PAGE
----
Speaking of research from our publisher, you should also know about a recent study on leadership in the movement for racial justice. As this election season gears up, I’m reminded of the sad aftermath of Proposition 8 in 2008, when mainstream media and white LGBT leaders wrongly blamed communities of color for the outcome. It took much too long for voices of reason in the broader progressive community to step in and counter that narrative. The whole mess revealed just how far we still have to move in order for the leadership of mainstream progressive organizations to take more seriously matters of racial inclusion and equity.

The report How to Support Leadership that Contributes to Racial Justice, released last week by Leadership Learning Communities and co-authored by the Applied Research Center’s Terry Keleher, offers strategies for how nonprofits can create leadership development programs that are accessible to people of color, mindful of structural racism, and supportive of collective leadership. It’s the first report to analyze the link between philanthropy investments in the racial equity and leadership development fields.

Terry explains: “As racial demographics rapidly change and deep racial disparities grow, we need new ways to develop and support leadership that moves us to greater racial unity and equity. The Leadership and Race publication provides concrete tools and recommendations to help leadership programs move in that direction.”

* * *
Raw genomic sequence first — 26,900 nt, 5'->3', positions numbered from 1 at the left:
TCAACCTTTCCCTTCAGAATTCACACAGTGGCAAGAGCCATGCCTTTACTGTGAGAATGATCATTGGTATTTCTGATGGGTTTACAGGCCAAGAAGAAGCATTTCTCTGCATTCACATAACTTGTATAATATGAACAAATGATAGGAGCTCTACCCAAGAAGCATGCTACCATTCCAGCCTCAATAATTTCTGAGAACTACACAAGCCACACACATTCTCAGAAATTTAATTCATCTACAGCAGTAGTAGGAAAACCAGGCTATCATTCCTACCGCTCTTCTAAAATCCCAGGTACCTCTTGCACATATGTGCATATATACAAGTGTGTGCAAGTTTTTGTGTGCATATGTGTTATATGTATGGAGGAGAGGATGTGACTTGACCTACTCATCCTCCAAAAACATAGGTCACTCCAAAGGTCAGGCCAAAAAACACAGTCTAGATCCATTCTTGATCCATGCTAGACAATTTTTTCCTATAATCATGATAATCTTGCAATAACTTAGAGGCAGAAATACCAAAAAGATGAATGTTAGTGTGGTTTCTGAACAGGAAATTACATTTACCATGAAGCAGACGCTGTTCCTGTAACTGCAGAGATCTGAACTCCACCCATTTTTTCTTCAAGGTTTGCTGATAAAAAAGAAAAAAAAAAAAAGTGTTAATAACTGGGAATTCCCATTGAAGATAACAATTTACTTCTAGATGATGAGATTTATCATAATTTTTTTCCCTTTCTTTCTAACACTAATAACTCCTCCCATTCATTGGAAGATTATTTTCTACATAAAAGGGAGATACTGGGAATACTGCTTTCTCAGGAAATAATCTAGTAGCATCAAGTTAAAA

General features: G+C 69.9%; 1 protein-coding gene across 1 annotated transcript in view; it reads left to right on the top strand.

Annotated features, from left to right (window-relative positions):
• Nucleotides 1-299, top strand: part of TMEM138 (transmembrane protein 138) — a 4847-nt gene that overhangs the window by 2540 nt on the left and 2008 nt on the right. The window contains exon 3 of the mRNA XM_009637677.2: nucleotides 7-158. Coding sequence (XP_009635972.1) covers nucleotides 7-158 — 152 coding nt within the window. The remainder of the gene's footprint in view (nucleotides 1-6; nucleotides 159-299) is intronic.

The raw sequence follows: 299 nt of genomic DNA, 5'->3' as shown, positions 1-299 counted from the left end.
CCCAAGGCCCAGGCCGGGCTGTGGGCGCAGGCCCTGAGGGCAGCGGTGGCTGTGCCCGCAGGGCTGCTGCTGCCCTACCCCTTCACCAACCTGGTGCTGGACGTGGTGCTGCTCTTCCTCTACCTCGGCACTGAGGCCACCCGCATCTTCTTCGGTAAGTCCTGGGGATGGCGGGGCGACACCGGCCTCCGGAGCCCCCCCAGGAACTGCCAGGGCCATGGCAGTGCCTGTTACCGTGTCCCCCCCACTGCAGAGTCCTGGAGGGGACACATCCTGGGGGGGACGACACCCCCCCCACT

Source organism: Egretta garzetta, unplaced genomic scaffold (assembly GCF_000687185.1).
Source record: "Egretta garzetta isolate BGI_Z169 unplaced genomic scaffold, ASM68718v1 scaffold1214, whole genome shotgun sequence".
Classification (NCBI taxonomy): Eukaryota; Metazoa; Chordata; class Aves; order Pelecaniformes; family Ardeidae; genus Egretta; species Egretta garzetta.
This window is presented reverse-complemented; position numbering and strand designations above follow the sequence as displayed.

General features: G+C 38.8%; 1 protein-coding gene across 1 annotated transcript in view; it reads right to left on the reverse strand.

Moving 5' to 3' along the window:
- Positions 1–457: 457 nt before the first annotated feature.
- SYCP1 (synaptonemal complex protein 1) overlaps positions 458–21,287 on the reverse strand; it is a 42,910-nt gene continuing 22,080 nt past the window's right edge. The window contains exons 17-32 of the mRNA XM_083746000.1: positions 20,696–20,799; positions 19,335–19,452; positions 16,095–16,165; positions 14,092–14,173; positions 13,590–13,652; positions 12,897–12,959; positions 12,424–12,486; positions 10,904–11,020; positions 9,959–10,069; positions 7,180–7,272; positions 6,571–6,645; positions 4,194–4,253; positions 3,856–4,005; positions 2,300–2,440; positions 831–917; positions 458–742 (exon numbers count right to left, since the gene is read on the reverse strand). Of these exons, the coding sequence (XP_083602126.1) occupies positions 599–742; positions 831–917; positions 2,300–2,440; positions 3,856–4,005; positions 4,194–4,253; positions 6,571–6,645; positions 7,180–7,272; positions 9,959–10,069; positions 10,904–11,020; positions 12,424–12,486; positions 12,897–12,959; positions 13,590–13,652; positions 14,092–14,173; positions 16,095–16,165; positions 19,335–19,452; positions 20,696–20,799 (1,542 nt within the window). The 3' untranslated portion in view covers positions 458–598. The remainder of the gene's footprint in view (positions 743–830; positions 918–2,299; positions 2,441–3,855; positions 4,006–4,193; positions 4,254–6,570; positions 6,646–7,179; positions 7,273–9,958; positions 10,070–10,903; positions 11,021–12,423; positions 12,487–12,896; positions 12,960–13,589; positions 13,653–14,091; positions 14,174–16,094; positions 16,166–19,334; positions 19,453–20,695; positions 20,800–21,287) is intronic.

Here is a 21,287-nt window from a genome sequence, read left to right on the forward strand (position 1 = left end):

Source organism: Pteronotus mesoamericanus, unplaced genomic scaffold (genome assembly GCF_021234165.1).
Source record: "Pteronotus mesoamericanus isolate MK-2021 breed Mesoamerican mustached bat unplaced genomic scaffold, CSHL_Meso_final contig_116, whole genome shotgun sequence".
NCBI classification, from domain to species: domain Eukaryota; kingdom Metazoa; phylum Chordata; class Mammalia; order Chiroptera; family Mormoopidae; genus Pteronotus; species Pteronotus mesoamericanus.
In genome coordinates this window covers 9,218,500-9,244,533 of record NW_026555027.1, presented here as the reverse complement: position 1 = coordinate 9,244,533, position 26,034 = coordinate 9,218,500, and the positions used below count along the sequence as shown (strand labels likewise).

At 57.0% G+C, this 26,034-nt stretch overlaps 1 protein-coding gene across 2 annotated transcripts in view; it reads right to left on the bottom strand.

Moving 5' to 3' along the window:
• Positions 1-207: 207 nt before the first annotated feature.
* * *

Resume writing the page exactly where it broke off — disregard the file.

The report’s findings and recommendations are not likely to affect the outcomes of this year’s elections. But the framework it offers—consciously and strategically addressing inclusion and equity in all facets of leadership development—could help build the unity we need to win longterm electoral and policy victories.

Read the whole report here.

Read this online at http://colorlines.com/archives/2010/09/how_to_build_and_support_movement_leadership.html


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